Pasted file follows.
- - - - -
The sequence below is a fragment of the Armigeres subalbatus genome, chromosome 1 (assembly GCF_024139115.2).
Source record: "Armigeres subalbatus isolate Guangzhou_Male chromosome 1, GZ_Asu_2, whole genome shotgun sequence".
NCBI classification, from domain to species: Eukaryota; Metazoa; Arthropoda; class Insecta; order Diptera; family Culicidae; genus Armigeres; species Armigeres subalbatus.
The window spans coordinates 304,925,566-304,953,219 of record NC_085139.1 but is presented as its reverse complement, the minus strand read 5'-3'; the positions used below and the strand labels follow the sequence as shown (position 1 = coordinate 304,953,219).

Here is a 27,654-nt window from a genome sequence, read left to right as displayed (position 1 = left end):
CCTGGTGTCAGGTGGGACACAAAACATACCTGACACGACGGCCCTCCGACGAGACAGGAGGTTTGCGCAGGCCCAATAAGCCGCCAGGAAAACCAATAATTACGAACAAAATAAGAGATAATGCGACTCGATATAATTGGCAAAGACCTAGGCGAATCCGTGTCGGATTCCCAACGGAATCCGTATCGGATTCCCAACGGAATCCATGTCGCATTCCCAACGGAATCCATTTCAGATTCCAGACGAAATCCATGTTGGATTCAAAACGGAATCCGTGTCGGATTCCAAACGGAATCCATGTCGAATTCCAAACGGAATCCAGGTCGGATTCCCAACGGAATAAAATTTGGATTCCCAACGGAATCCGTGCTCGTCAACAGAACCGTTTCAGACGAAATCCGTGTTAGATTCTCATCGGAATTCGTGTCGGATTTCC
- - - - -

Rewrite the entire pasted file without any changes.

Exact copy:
The sequence below is a fragment of the Armigeres subalbatus genome, chromosome 1 (assembly GCF_024139115.2).
Source record: "Armigeres subalbatus isolate Guangzhou_Male chromosome 1, GZ_Asu_2, whole genome shotgun sequence".
NCBI classification, from domain to species: Eukaryota; Metazoa; Arthropoda; class Insecta; order Diptera; family Culicidae; genus Armigeres; species Armigeres subalbatus.
The window spans coordinates 304,925,566-304,953,219 of record NC_085139.1 but is presented as its reverse complement, the minus strand read 5'-3'; the positions used below and the strand labels follow the sequence as shown (position 1 = coordinate 304,953,219).

Here is a 27,654-nt window from a genome sequence, read left to right as displayed (position 1 = left end):
CCTGGTGTCAGGTGGGACACAAAACATACCTGACACGACGGCCCTCCGACGAGACAGGAGGTTTGCGCAGGCCCAATAAGCCGCCAGGAAAACCAATAATTACGAACAAAATAAGAGATAATGCGACTCGATATAATTGGCAAAGACCTAGGCGAATCCGTGTCGGATTCCCAACGGAATCCGTATCGGATTCCCAACGGAATCCATGTCGCATTCCCAACGGAATCCATTTCAGATTCCAGACGAAATCCATGTTGGATTCAAAACGGAATCCGTGTCGGATTCCAAACGGAATCCATGTCGAATTCCAAACGGAATCCAGGTCGGATTCCCAACGGAATAAAATTTGGATTCCCAACGGAATCCGTGCTCGTCAACAGAACCGTTTCAGACGAAATCCGTGTTAGATTCTCATCGGAATTCGTGTCGGATTTCC